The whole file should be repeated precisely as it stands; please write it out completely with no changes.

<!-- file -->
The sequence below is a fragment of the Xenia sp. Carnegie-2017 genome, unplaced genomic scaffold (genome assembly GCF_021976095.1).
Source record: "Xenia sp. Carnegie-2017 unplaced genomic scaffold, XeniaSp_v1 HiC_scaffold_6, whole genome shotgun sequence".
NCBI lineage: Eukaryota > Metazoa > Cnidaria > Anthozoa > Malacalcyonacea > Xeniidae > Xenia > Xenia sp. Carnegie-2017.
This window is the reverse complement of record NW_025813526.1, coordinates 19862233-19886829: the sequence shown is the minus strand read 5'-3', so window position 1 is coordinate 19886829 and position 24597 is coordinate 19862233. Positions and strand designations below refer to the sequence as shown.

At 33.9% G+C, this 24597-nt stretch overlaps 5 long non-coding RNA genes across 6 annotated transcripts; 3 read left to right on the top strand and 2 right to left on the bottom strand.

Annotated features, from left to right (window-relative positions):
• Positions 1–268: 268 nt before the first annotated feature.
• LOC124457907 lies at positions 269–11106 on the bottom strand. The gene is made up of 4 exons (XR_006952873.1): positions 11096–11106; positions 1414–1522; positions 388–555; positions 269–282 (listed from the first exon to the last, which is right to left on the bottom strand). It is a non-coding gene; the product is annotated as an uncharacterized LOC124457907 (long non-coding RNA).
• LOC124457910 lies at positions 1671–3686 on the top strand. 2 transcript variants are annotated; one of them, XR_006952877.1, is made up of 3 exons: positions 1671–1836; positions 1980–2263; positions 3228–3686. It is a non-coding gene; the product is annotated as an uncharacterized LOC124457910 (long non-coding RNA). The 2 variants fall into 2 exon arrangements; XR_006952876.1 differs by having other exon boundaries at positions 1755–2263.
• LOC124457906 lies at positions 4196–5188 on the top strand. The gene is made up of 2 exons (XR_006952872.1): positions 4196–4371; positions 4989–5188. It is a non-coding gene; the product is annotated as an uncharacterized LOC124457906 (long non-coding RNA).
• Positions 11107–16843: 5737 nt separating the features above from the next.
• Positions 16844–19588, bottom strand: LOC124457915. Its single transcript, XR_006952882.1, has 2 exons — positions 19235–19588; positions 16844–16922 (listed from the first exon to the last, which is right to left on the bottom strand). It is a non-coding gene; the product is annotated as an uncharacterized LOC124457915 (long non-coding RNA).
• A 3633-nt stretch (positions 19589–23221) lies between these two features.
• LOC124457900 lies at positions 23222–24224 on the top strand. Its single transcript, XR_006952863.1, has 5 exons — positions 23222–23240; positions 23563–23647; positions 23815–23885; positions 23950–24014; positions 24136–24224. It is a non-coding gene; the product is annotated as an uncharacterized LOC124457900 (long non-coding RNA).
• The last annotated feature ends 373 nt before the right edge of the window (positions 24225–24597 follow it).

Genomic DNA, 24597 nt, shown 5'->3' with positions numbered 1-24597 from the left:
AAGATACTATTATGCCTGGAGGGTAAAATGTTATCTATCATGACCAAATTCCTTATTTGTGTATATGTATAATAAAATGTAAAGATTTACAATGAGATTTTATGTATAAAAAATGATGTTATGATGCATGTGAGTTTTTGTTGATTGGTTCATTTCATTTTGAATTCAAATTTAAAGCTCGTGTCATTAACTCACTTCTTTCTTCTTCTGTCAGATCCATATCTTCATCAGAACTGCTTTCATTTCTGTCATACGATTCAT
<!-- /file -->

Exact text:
The sequence below is a fragment of the Xenia sp. Carnegie-2017 genome, unplaced genomic scaffold (genome assembly GCF_021976095.1).
Source record: "Xenia sp. Carnegie-2017 unplaced genomic scaffold, XeniaSp_v1 HiC_scaffold_6, whole genome shotgun sequence".
NCBI lineage: Eukaryota > Metazoa > Cnidaria > Anthozoa > Malacalcyonacea > Xeniidae > Xenia > Xenia sp. Carnegie-2017.
This window is the reverse complement of record NW_025813526.1, coordinates 19862233-19886829: the sequence shown is the minus strand read 5'-3', so window position 1 is coordinate 19886829 and position 24597 is coordinate 19862233. Positions and strand designations below refer to the sequence as shown.

At 33.9% G+C, this 24597-nt stretch overlaps 5 long non-coding RNA genes across 6 annotated transcripts; 3 read left to right on the top strand and 2 right to left on the bottom strand.

Annotated features, from left to right (window-relative positions):
• Positions 1–268: 268 nt before the first annotated feature.
• LOC124457907 lies at positions 269–11106 on the bottom strand. The gene is made up of 4 exons (XR_006952873.1): positions 11096–11106; positions 1414–1522; positions 388–555; positions 269–282 (listed from the first exon to the last, which is right to left on the bottom strand). It is a non-coding gene; the product is annotated as an uncharacterized LOC124457907 (long non-coding RNA).
• LOC124457910 lies at positions 1671–3686 on the top strand. 2 transcript variants are annotated; one of them, XR_006952877.1, is made up of 3 exons: positions 1671–1836; positions 1980–2263; positions 3228–3686. It is a non-coding gene; the product is annotated as an uncharacterized LOC124457910 (long non-coding RNA). The 2 variants fall into 2 exon arrangements; XR_006952876.1 differs by having other exon boundaries at positions 1755–2263.
• LOC124457906 lies at positions 4196–5188 on the top strand. The gene is made up of 2 exons (XR_006952872.1): positions 4196–4371; positions 4989–5188. It is a non-coding gene; the product is annotated as an uncharacterized LOC124457906 (long non-coding RNA).
• Positions 11107–16843: 5737 nt separating the features above from the next.
• Positions 16844–19588, bottom strand: LOC124457915. Its single transcript, XR_006952882.1, has 2 exons — positions 19235–19588; positions 16844–16922 (listed from the first exon to the last, which is right to left on the bottom strand). It is a non-coding gene; the product is annotated as an uncharacterized LOC124457915 (long non-coding RNA).
• A 3633-nt stretch (positions 19589–23221) lies between these two features.
• LOC124457900 lies at positions 23222–24224 on the top strand. Its single transcript, XR_006952863.1, has 5 exons — positions 23222–23240; positions 23563–23647; positions 23815–23885; positions 23950–24014; positions 24136–24224. It is a non-coding gene; the product is annotated as an uncharacterized LOC124457900 (long non-coding RNA).
• The last annotated feature ends 373 nt before the right edge of the window (positions 24225–24597 follow it).

Genomic DNA, 24597 nt, shown 5'->3' with positions numbered 1-24597 from the left:
AAGATACTATTATGCCTGGAGGGTAAAATGTTATCTATCATGACCAAATTCCTTATTTGTGTATATGTATAATAAAATGTAAAGATTTACAATGAGATTTTATGTATAAAAAATGATGTTATGATGCATGTGAGTTTTTGTTGATTGGTTCATTTCATTTTGAATTCAAATTTAAAGCTCGTGTCATTAACTCACTTCTTTCTTCTTCTGTCAGATCCATATCTTCATCAGAACTGCTTTCATTTCTGTCATACGATTCAT